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ECB’s Weidmann drops opposition to making bond purchases greener

Jun 2, 2021

FRANKFURT (Reuters) – European Central Bank policymaker Jens Weidmann opened the door on Wednesday to buying fewer bonds from polluting companies under the ECB’s stimulus programmes, dropping his opposition to taking such an active role in the fight against climate change.

With Weidmann softening his stance, the ECB now looked more likely to adopt some form of green tilt in its multi-billion bond-buying schemes, as advocated by President Christine Lagarde.

The issue is being debated by the ECB’s board and governors of the 19 national central banks as part of a strategic review due to be completed by the end of the summer.

Weidmann, the Bundesbank’s president, reaffirmed his view that the ECB’s first port of call should be to only buy the bonds of companies that meet climate-related reporting obligations and to use credit ratings that reflect those risks.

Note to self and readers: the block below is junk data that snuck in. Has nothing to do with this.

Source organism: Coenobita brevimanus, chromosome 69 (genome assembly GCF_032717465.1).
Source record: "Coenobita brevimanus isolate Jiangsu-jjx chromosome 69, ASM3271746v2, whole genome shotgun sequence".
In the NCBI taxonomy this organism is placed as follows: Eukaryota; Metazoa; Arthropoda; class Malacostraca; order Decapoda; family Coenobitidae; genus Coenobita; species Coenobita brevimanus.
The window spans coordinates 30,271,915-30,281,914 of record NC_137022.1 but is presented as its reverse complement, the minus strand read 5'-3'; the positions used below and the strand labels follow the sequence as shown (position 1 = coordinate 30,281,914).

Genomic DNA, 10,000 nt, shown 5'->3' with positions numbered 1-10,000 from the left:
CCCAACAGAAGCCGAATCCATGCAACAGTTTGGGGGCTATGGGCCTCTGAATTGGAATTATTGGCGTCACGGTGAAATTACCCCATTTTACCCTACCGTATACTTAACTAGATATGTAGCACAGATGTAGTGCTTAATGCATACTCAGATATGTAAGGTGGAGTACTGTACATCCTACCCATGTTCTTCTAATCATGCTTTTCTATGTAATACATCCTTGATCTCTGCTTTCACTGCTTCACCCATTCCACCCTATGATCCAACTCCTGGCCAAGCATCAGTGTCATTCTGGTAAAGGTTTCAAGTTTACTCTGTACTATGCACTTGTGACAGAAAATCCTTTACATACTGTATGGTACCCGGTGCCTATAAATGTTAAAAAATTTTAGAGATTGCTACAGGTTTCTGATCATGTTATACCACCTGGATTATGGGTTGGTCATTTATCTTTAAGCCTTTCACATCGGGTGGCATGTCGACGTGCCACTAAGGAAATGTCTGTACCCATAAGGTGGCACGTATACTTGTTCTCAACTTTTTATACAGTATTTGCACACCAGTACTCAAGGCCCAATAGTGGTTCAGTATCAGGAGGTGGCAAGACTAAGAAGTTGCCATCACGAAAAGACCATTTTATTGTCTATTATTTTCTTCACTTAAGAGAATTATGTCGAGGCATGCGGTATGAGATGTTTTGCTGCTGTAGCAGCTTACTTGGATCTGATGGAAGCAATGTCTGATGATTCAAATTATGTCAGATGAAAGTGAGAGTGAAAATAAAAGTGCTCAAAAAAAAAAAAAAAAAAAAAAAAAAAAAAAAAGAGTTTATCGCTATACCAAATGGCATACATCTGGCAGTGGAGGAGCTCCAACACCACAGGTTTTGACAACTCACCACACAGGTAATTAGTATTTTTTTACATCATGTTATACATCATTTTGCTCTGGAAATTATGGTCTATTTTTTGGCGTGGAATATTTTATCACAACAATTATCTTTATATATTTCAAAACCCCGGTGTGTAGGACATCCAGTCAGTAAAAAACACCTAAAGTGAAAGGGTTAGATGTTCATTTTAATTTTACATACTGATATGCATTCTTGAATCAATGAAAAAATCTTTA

But he acknowledged that would take time and may not work, meaning the Eurosystem may have to act on its own.

“If no adequate solution can be found here, the Eurosystem would have to adopt alternative measures …, for example by limiting the maturities or the amount of corporate bonds of certain sectors and issuers in the Eurosystem’s monetary policy portfolio,” he said.

He stressed this “should not be confused” with steering the private sector’s behaviour for political reasons.

“And, even if we decided to limit the maturities or the amount of corporate bonds as described, we would still need an appropriate and transparent yardstick for climate-related financial risks,” he added.

In his speech at the Green Swan conference of the Bank for International Settlement, Weidmann dropped his defence of ‘market neutrality’, or buying bonds in proportion to their outstanding amounts.

This principle has guided the ECB’s purchases of corporate bonds since they were launched five years ago. They now total 316 billion euros, including commercial paper.

(Reporting by Francesco Canepa; Editing by Peter Graff and Richard Chang)

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